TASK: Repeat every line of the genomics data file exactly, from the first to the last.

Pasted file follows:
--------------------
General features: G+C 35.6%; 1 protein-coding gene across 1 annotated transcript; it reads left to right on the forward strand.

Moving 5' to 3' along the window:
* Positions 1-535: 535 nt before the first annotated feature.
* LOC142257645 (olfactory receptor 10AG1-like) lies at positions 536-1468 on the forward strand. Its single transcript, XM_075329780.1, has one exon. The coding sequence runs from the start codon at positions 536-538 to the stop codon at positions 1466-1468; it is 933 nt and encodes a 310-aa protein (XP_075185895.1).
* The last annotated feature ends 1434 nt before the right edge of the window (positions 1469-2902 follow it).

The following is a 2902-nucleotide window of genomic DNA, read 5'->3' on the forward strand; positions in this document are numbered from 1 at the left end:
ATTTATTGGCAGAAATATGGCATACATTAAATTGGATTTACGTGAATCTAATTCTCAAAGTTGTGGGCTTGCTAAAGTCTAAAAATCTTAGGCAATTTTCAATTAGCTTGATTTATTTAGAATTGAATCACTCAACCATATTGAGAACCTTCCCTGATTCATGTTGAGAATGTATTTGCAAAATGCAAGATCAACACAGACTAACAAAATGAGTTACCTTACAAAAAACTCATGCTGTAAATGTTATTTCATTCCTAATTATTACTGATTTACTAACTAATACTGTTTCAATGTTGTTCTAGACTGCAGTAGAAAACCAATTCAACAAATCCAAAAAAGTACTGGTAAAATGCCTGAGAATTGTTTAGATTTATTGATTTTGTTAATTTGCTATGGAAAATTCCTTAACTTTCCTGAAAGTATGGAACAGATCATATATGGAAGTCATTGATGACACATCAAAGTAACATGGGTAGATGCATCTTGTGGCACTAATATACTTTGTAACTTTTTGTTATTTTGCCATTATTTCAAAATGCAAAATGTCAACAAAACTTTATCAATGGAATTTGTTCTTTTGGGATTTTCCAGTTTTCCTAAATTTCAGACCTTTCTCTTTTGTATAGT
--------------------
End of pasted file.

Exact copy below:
General features: G+C 35.6%; 1 protein-coding gene across 1 annotated transcript; it reads left to right on the forward strand.

Moving 5' to 3' along the window:
* Positions 1-535: 535 nt before the first annotated feature.
* LOC142257645 (olfactory receptor 10AG1-like) lies at positions 536-1468 on the forward strand. Its single transcript, XM_075329780.1, has one exon. The coding sequence runs from the start codon at positions 536-538 to the stop codon at positions 1466-1468; it is 933 nt and encodes a 310-aa protein (XP_075185895.1).
* The last annotated feature ends 1434 nt before the right edge of the window (positions 1469-2902 follow it).

The following is a 2902-nucleotide window of genomic DNA, read 5'->3' on the forward strand; positions in this document are numbered from 1 at the left end:
ATTTATTGGCAGAAATATGGCATACATTAAATTGGATTTACGTGAATCTAATTCTCAAAGTTGTGGGCTTGCTAAAGTCTAAAAATCTTAGGCAATTTTCAATTAGCTTGATTTATTTAGAATTGAATCACTCAACCATATTGAGAACCTTCCCTGATTCATGTTGAGAATGTATTTGCAAAATGCAAGATCAACACAGACTAACAAAATGAGTTACCTTACAAAAAACTCATGCTGTAAATGTTATTTCATTCCTAATTATTACTGATTTACTAACTAATACTGTTTCAATGTTGTTCTAGACTGCAGTAGAAAACCAATTCAACAAATCCAAAAAAGTACTGGTAAAATGCCTGAGAATTGTTTAGATTTATTGATTTTGTTAATTTGCTATGGAAAATTCCTTAACTTTCCTGAAAGTATGGAACAGATCATATATGGAAGTCATTGATGACACATCAAAGTAACATGGGTAGATGCATCTTGTGGCACTAATATACTTTGTAACTTTTTGTTATTTTGCCATTATTTCAAAATGCAAAATGTCAACAAAACTTTATCAATGGAATTTGTTCTTTTGGGATTTTCCAGTTTTCCTAAATTTCAGACCTTTCTCTTTTGTATAGT